- 1918-1987 (Production)
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Étendue matérielle et support
2.08 m of textual and graphic records (16 boxes + 1 oversized folder)
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Prof. Peter H. Brieger (1898-1983) was an art historian and expert in medieval manuscripts and art. A professor at the University of Toronto, Dr. Brieger is considered “a pioneer in Art History as an academic discipline in Canada” (Eleen).
Dr. Brieger was born in 1898 in Breslau, to his father Oskar Brieger, an otolaryngologist, and his mother, Hedwig Lion. He was raised by a governess in an intellectual and cultured home. Brieger fought for Germany in World War I and was wounded in Flanders. Brieger then studied at Breslau and Munich and settled on art history as a discipline, studying under Wilhelm Pinder, Paul Frankl, and Heinrich Wölfflin. He worked as an assistant under August Grisebach at Breslau from 1922-1927 and received his Ph.D. in 1924. After spending 1927-1928 researching in Rome, he returned to Breslau, where he worked as a professor and married historian Barbara Ritter in 1931. In 1933, fearing Nazi persecution, he left for Paris. When he was officially classified a “non Aryan” in 1934, he moved to London, where he worked on the Atlas of Medieval Art and Architecture in England at the Courtauld Institute. It was here that his focus shifted from Baroque to medieval art.
In 1936, Dr. Brieger moved to Canada, where he taught at U of T and became a professor in 1947. He chaired the art history department from 1965 until his retirement in 1969. He also served as a part-time professor at the Pontifical Institute of Medieval Studies in Toronto until 1973 and contributed to “Art and the Courts: France and England from 1259 to 1328,” an exhibition at the National Gallery of Canada in 1972.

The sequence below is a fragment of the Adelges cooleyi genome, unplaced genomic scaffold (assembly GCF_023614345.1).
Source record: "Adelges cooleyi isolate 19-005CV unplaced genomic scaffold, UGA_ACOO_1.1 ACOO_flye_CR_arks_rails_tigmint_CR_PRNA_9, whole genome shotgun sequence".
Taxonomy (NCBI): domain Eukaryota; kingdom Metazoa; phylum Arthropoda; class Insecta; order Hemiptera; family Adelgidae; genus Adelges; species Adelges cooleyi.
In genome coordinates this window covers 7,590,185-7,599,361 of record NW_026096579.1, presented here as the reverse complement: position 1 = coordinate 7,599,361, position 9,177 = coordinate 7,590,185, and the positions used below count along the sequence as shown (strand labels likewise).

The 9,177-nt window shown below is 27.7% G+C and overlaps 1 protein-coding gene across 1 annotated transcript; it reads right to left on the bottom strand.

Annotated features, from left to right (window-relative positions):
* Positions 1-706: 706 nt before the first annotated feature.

Dr. Brieger is the author of many influential articles and books, including "English Art, 1216-1307" (1957) and "Illuminated manuscripts of the Divine Comedy" (with Millard Meiss and Charles S. Singleton, 1969).
Dr. Brieger died in Toronto in 1983.
With the exception of records in series 8, all other records were transferred to the Archives from Dr. Evonne Levy, Professor of Renaissance and Baroque Art and Architecture, who used the records as research material, in coordination with the Brieger family. As Dr. Brieger died more than 30 years before the records were donated, no original order was discernable.
Records in Series 8 were kept by Jürgen Paul, a professor in Dresden, Germany who worked on the Bible project with Dr. Brieger. The materials were shipped to the U of T Archives in order to become part of this fonds. These records arrived well-organized in what seems to be original order.
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Fonds consists of records documenting the life and work of Dr. Peter H. Brieger, including his early career in Germany and his later research on medieval manuscripts and the Bible. Records include correspondence, notebooks, lectures, articles, research notes and manuscripts. One series also documents the activities of the Fine Art Club at the University of Toronto. Photographs consists of those taken of illuminated manuscripts, for research purposes.
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